Conflict of Interest Statement
While the authors have not received any funds or assistance from companies for this research, authors hold patents on technologies that are being licensed by companies. The University of California Irvine Conflict of Interest Committee reviewed these interests and considered them acceptable and do not interfere with research integrity.
1. Learn the physical basis for Diffuse Optical SpectroscopicImaging
2. Learn how increasing spectroscopic bandwidth improves tissue characterization
3. Learn how Diffuse Optical SpectroscopicImaging may be useful in breast cancer applications
36(2009); http://dx.doi.org/10.1118/1.3182424View Description Hide Description
Dedicated breast computed tomography(CT)systems were designed and fabricated in our laboratory using off‐the‐shelf components (x‐ray system,detector, and bearing) integrated into a custom designed system. For imaging, a 360 degree acquisition using cone beam geometry is used to acquire 500 projection images which are reconstructed to produce a high resolution ∼512 × 512 × 512 CT volume data set. In addition to the diagnostic imaging capabilities of the bCT scanner, the system appears to be an excellent platform for image guidance of interventional procedures such as robotic biopsy, radiofrequency ablation, and cryoablation. In addition to percutaneous procedures, the bCT system may also be an excellent platform for rotational beam radiation therapy. Computer simulations and physical phantom‐based experiments were used to define the dose distributions possible using the bCT system for radiation therapy. A number of beam energies from 120 kVp to 480 kVp were simulated. Initial results suggest that in addition to homogeneous dose distributions for treating the whole breast, that focused therapeutic approaches using collimators may be possible. The pendent position of the breast with the women prone is also thought to be a more reproducible approach to fractionated radiotherapy of the breast.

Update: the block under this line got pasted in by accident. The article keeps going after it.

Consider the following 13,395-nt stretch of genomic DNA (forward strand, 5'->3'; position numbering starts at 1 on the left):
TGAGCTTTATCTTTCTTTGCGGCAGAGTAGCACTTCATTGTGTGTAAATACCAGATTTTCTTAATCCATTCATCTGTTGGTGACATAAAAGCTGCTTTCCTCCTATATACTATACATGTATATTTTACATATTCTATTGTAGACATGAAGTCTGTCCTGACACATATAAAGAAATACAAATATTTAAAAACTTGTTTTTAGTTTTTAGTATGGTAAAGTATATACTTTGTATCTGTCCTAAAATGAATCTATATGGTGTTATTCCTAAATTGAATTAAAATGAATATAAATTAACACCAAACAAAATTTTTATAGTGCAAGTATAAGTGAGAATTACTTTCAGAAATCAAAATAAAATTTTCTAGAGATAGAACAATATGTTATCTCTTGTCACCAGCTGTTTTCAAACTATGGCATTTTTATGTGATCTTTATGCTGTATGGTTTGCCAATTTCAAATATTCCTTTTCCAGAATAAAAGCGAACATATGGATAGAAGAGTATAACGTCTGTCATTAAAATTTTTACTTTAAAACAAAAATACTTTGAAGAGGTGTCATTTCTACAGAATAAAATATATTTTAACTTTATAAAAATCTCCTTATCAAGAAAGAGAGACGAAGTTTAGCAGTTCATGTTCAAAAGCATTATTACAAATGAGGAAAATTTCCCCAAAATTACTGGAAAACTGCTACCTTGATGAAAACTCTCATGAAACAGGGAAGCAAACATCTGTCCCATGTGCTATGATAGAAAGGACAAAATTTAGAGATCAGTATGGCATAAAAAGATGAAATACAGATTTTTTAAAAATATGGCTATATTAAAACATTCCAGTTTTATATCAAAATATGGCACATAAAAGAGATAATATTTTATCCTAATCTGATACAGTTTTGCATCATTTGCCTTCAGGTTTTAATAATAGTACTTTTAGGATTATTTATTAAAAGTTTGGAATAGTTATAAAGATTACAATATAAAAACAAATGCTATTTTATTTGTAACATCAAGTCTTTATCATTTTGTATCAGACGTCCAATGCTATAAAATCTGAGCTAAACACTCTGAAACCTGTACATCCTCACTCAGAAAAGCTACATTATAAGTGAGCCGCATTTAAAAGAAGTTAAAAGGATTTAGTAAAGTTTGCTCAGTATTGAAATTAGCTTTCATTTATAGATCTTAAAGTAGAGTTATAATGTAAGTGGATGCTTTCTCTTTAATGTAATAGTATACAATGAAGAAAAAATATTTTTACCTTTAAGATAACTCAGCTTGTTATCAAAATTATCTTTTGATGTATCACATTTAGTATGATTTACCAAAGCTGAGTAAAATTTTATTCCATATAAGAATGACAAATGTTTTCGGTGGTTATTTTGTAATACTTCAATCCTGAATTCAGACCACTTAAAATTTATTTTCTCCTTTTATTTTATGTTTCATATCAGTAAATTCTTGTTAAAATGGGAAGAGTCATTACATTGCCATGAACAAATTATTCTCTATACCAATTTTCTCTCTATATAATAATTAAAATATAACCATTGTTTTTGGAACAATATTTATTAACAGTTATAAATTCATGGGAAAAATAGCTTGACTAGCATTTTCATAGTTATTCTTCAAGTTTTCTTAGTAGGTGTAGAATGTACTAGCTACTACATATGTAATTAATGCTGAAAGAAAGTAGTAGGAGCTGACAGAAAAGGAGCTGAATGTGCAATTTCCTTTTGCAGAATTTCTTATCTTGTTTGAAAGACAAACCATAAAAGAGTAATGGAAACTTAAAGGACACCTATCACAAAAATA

Educational goals are to inform the attendee of the possible benefits of breast cancer therapies delivered from a breast CT platform
Research support for this project has been provide in part by Varian Medical Systems, Fuji Medical Systems, and Hologic Corporation, in addition to the NIH